A ballet she created in 2012 based on Sergio Leone’s spaghetti Westerns first brought her to the attention of the directors of Aspen Santa Fe Ballet. “I had not been pursuing work as a ballet choreographer. My sister Aszure was creating ballets all over the world, and my best friend is the choreographer Crystal Pite. I had decided it was not my thing. Then, out of the blue, I got a call from Aspen.” She checked out the company online and asked around about its reputation. Over a three-hour lunch in Los Angeles, ASFB directors Jean-Philippe Malaty and Tom Mossbrucker sealed a deal with her. “I basically fell in love with both of them. They are cool and open-minded. They wanted me to be me.”

“Me” is very much what Eudaemonia — a Greek word often translated as “happiness” — is about. “It’s a 100-percent heart project. I decided I was going to pull from my own life and be as vulnerable and genuine as I can.” Barton is forty-six and lives in Los Angeles with her husband, who works in film and TV, and two daughters, now three and four. “I’ve always been one of those people who needs the manic energy of performing in a show or going to parties to give me a feeling that I call happiness,” she said. “One night, I was lying in bed with my two daughters. Bedtime can be an ordeal, but as I lay there with one girl on each arm, watching them fall asleep, I realized this is happiness. It’s not manic. It’s contentment. That’s my truth.”

In the piece, nine dancers represent different aspects of Barton’s feelings, struggles, and experiences. “I had interviews with the dancers and went deep with them,” she said. “I would offer a sentence, a word, or a feeling and ask them to physicalize it.” Some of the cues included “ego,” “yearning for family,” “addiction,” and “perfectionism.” Barton added, “I’m obsessed with story and acting. This ballet could have been two hours long.”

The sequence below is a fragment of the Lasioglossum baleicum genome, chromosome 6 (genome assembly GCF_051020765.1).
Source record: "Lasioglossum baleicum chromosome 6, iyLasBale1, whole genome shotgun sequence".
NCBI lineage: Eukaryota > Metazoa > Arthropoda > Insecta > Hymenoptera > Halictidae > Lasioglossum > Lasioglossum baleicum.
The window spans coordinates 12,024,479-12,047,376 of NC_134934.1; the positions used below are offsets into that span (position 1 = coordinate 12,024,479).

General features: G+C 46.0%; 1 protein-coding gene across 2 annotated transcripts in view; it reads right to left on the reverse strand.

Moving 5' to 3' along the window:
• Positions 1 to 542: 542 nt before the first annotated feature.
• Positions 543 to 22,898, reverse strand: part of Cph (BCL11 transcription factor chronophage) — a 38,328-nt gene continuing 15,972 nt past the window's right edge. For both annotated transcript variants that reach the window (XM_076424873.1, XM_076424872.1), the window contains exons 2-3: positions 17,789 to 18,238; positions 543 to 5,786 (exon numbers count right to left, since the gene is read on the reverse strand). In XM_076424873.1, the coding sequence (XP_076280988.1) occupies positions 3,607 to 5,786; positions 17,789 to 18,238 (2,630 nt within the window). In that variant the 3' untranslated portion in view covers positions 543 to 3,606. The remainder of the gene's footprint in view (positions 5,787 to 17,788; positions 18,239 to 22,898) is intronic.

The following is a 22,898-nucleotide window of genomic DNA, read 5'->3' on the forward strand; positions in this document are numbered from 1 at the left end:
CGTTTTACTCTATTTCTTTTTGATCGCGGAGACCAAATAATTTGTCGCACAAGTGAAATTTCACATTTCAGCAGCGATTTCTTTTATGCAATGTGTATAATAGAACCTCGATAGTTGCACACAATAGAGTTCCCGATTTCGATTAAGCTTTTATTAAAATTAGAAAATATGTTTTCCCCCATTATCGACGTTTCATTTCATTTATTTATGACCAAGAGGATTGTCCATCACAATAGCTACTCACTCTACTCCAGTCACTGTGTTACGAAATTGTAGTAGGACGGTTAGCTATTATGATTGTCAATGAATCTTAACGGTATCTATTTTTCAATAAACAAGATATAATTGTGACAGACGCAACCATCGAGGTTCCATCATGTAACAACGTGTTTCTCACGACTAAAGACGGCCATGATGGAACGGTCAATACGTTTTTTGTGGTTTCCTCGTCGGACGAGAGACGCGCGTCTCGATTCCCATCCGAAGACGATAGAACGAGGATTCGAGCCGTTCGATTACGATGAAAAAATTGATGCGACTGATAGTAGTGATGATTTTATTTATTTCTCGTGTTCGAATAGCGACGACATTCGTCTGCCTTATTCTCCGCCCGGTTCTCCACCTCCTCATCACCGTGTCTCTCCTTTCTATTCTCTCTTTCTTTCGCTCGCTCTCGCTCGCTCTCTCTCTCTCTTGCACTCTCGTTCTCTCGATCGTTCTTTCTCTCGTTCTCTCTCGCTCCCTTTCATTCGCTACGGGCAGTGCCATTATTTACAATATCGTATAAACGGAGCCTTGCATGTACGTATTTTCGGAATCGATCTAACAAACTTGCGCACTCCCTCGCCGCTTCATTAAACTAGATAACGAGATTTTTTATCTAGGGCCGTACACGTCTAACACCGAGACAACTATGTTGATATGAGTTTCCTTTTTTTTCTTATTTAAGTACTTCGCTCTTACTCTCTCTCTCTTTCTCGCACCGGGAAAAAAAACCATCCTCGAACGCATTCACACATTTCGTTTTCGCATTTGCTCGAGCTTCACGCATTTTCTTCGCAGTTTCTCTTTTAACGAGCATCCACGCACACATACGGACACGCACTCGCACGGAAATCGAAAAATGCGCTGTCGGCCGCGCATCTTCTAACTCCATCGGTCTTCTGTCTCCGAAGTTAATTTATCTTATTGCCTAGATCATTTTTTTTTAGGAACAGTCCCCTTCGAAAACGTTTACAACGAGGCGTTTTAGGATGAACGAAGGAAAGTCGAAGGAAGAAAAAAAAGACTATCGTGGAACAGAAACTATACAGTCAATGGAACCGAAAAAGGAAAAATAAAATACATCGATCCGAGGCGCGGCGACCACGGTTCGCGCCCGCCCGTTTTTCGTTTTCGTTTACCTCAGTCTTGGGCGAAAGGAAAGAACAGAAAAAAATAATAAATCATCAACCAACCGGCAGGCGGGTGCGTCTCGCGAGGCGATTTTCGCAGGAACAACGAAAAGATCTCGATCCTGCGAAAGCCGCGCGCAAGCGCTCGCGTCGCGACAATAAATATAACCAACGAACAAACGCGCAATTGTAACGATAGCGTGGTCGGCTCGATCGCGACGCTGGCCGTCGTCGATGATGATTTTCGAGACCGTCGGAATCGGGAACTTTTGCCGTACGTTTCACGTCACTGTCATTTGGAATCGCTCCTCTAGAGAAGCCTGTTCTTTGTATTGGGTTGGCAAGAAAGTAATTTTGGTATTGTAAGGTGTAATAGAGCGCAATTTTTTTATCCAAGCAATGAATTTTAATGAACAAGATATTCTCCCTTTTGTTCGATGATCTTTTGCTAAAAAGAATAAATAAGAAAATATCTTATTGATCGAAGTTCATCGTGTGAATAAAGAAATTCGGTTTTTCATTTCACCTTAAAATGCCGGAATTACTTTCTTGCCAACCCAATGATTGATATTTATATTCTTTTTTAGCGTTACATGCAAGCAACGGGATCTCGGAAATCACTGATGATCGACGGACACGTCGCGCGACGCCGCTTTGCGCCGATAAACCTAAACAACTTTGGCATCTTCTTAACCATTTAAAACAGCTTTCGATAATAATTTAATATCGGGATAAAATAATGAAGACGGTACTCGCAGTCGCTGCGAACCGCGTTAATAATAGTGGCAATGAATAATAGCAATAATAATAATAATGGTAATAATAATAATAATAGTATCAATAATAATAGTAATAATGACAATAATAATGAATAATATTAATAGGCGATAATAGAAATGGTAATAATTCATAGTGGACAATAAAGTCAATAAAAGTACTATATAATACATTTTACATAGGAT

Pete Leo Walker’s character has Gene Kelly, Bob Fosse, and Michael Jackson moving inside him, Barton said. “It was my way of acknowledging the greatness of those physical actors. Pete represents an idea of fleeting happiness, the charming guy who ultimately realizes he’s got to find it in himself. Emily [Proctor] represents my story, my journey. Stepping into her truth. Craig [Black] dances looking into a mirror, always struggling with perfectionism. The more messy he gets, the more he begins to unravel, the more he is able to find a sense of happiness.”

The score for Eudaemonia is a collage of music and voices. Jimmy Durante sings “Make Someone Happy” and “Smile When Your Heart is Breaking.” There is music by David Darling, Nick Cave, and Warren Ellis. The laughter of her daughters and the voices of her parents and friends can be heard throughout. “There have always been voices in my head,” she said. “I wasn’t happy. There was a lot of self-talk. I wrote these down while I was making the piece and asked others to record them.” “Be happy. Keep your chin up. Enjoy this time — it goes by so fast. Stop beating yourself up. Smile.”

Barton said her dance rides a tricky edge when it comes to sentimentality. And for dancers, who are not generally trained in acting, showing any kind of emotion becomes even more fraught with risk. “It’s hard for dancers to use their faces. I told them it was like method acting, that they had to access something so that there were genuine feelings, so that a smile would come out right.”